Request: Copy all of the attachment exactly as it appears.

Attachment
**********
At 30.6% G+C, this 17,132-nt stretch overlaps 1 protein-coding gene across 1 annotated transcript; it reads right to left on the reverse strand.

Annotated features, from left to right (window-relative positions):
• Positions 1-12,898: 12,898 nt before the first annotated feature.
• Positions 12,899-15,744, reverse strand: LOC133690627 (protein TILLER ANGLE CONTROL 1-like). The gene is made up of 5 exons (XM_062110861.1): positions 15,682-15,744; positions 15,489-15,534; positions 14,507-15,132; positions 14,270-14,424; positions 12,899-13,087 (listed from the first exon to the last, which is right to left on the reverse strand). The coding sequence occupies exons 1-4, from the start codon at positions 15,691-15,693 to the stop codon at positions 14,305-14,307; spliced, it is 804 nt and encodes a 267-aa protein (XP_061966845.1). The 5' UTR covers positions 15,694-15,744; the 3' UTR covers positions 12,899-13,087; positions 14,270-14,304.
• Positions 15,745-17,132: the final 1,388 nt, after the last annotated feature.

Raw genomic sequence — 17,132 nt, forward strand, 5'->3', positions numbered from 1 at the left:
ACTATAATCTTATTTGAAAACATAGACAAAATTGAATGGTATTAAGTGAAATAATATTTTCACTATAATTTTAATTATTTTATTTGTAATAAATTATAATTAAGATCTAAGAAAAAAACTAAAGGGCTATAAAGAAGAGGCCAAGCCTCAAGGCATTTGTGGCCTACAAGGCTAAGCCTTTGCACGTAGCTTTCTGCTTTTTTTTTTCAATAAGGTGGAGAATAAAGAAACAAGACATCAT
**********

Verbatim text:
At 30.6% G+C, this 17,132-nt stretch overlaps 1 protein-coding gene across 1 annotated transcript; it reads right to left on the reverse strand.

Annotated features, from left to right (window-relative positions):
• Positions 1-12,898: 12,898 nt before the first annotated feature.
• Positions 12,899-15,744, reverse strand: LOC133690627 (protein TILLER ANGLE CONTROL 1-like). The gene is made up of 5 exons (XM_062110861.1): positions 15,682-15,744; positions 15,489-15,534; positions 14,507-15,132; positions 14,270-14,424; positions 12,899-13,087 (listed from the first exon to the last, which is right to left on the reverse strand). The coding sequence occupies exons 1-4, from the start codon at positions 15,691-15,693 to the stop codon at positions 14,305-14,307; spliced, it is 804 nt and encodes a 267-aa protein (XP_061966845.1). The 5' UTR covers positions 15,694-15,744; the 3' UTR covers positions 12,899-13,087; positions 14,270-14,304.
• Positions 15,745-17,132: the final 1,388 nt, after the last annotated feature.

Raw genomic sequence — 17,132 nt, forward strand, 5'->3', positions numbered from 1 at the left:
ACTATAATCTTATTTGAAAACATAGACAAAATTGAATGGTATTAAGTGAAATAATATTTTCACTATAATTTTAATTATTTTATTTGTAATAAATTATAATTAAGATCTAAGAAAAAAACTAAAGGGCTATAAAGAAGAGGCCAAGCCTCAAGGCATTTGTGGCCTACAAGGCTAAGCCTTTGCACGTAGCTTTCTGCTTTTTTTTTTCAATAAGGTGGAGAATAAAGAAACAAGACATCAT